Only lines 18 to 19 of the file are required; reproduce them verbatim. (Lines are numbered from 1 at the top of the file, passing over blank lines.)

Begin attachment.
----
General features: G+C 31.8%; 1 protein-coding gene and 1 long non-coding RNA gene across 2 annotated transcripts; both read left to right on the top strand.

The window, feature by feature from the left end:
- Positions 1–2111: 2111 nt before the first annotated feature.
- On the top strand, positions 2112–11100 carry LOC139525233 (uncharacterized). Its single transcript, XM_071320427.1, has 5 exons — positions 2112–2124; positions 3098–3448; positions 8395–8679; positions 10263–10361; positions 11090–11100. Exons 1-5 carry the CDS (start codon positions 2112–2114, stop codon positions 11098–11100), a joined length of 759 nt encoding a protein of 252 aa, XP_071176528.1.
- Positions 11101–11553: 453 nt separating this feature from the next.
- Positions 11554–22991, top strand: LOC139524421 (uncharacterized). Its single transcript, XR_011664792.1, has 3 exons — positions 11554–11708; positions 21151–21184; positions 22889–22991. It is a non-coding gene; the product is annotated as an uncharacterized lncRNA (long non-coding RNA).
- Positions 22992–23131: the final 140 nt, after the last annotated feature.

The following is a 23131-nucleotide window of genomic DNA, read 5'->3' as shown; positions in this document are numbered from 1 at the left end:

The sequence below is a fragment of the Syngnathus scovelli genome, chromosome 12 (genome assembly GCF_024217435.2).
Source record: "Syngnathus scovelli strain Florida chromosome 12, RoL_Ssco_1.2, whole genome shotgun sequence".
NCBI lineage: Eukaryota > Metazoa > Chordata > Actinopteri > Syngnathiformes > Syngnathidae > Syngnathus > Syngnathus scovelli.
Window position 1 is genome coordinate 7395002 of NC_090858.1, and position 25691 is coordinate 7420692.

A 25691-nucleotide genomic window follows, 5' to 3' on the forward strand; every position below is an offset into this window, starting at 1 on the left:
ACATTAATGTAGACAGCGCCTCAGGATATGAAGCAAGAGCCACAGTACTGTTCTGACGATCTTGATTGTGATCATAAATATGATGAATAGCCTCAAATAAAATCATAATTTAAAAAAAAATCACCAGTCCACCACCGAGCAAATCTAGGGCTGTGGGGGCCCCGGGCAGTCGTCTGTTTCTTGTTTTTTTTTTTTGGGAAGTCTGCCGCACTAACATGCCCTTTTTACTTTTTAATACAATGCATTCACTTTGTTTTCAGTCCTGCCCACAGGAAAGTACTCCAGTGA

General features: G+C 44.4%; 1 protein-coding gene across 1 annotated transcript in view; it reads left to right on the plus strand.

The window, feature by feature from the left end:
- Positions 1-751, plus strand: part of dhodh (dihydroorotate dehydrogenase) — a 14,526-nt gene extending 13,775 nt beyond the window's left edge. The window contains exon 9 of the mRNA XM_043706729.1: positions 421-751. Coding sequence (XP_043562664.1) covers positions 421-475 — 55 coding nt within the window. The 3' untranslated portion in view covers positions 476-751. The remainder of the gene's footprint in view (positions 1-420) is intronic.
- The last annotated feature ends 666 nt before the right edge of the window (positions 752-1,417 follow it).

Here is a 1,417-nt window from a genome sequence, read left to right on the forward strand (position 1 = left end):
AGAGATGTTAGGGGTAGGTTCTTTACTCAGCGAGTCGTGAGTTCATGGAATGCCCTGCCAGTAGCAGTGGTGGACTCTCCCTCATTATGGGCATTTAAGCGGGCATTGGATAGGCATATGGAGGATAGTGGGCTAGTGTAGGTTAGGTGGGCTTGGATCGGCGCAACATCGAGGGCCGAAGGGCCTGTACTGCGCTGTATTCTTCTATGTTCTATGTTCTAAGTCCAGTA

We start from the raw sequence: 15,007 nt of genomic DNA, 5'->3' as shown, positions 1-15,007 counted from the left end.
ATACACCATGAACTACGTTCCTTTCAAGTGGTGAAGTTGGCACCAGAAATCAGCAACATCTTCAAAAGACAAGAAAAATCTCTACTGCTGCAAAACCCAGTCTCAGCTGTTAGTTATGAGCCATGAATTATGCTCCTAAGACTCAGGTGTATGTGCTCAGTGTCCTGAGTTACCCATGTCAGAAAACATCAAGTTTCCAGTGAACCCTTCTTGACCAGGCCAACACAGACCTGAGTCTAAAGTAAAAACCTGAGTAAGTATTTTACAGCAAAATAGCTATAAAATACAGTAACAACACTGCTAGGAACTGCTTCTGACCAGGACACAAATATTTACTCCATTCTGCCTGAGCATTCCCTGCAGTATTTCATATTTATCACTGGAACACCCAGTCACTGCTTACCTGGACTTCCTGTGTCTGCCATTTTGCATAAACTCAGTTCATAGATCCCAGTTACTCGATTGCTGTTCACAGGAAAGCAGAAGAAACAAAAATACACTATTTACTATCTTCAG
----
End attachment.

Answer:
- The last annotated feature ends 666 nt before the right edge of the window (positions 752-1,417 follow it).

Here is a 1,417-nt window from a genome sequence, read left to right on the forward strand (position 1 = left end):